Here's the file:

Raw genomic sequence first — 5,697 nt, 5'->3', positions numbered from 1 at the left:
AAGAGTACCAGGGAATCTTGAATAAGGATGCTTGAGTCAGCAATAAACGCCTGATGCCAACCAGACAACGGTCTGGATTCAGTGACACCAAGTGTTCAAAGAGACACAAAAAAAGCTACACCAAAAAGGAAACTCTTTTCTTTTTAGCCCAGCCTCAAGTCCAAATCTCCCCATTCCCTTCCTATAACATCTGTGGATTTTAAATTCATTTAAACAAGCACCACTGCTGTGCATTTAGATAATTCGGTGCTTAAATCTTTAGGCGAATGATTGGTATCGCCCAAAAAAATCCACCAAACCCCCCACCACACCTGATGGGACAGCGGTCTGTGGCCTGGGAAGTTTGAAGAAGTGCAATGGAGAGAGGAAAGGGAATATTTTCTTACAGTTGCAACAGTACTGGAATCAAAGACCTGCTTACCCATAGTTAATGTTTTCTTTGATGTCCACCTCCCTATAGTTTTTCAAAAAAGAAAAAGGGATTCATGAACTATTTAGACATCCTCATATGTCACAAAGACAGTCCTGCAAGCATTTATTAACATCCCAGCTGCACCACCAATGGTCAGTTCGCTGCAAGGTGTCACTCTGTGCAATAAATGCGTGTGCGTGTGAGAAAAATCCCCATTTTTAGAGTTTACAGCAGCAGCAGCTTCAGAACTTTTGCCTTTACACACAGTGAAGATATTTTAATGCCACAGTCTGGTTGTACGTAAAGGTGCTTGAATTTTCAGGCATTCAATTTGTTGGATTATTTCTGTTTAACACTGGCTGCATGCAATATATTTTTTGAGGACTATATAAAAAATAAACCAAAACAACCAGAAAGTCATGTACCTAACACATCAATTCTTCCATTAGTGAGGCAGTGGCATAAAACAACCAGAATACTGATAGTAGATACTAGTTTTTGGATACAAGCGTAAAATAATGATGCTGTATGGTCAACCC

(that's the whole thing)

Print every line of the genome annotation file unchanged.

Raw genomic sequence first — 5,697 nt, 5'->3', positions numbered from 1 at the left:
AAGAGTACCAGGGAATCTTGAATAAGGATGCTTGAGTCAGCAATAAACGCCTGATGCCAACCAGACAACGGTCTGGATTCAGTGACACCAAGTGTTCAAAGAGACACAAAAAAAGCTACACCAAAAAGGAAACTCTTTTCTTTTTAGCCCAGCCTCAAGTCCAAATCTCCCCATTCCCTTCCTATAACATCTGTGGATTTTAAATTCATTTAAACAAGCACCACTGCTGTGCATTTAGATAATTCGGTGCTTAAATCTTTAGGCGAATGATTGGTATCGCCCAAAAAAATCCACCAAACCCCCCACCACACCTGATGGGACAGCGGTCTGTGGCCTGGGAAGTTTGAAGAAGTGCAATGGAGAGAGGAAAGGGAATATTTTCTTACAGTTGCAACAGTACTGGAATCAAAGACCTGCTTACCCATAGTTAATGTTTTCTTTGATGTCCACCTCCCTATAGTTTTTCAAAAAAGAAAAAGGGATTCATGAACTATTTAGACATCCTCATATGTCACAAAGACAGTCCTGCAAGCATTTATTAACATCCCAGCTGCACCACCAATGGTCAGTTCGCTGCAAGGTGTCACTCTGTGCAATAAATGCGTGTGCGTGTGAGAAAAATCCCCATTTTTAGAGTTTACAGCAGCAGCAGCTTCAGAACTTTTGCCTTTACACACAGTGAAGATATTTTAATGCCACAGTCTGGTTGTACGTAAAGGTGCTTGAATTTTCAGGCATTCAATTTGTTGGATTATTTCTGTTTAACACTGGCTGCATGCAATATATTTTTTGAGGACTATATAAAAAATAAACCAAAACAACCAGAAAGTCATGTACCTAACACATCAATTCTTCCATTAGTGAGGCAGTGGCATAAAACAACCAGAATACTGATAGTAGATACTAGTTTTTGGATACAAGCGTAAAATAATGATGCTGTATGGTCAACCC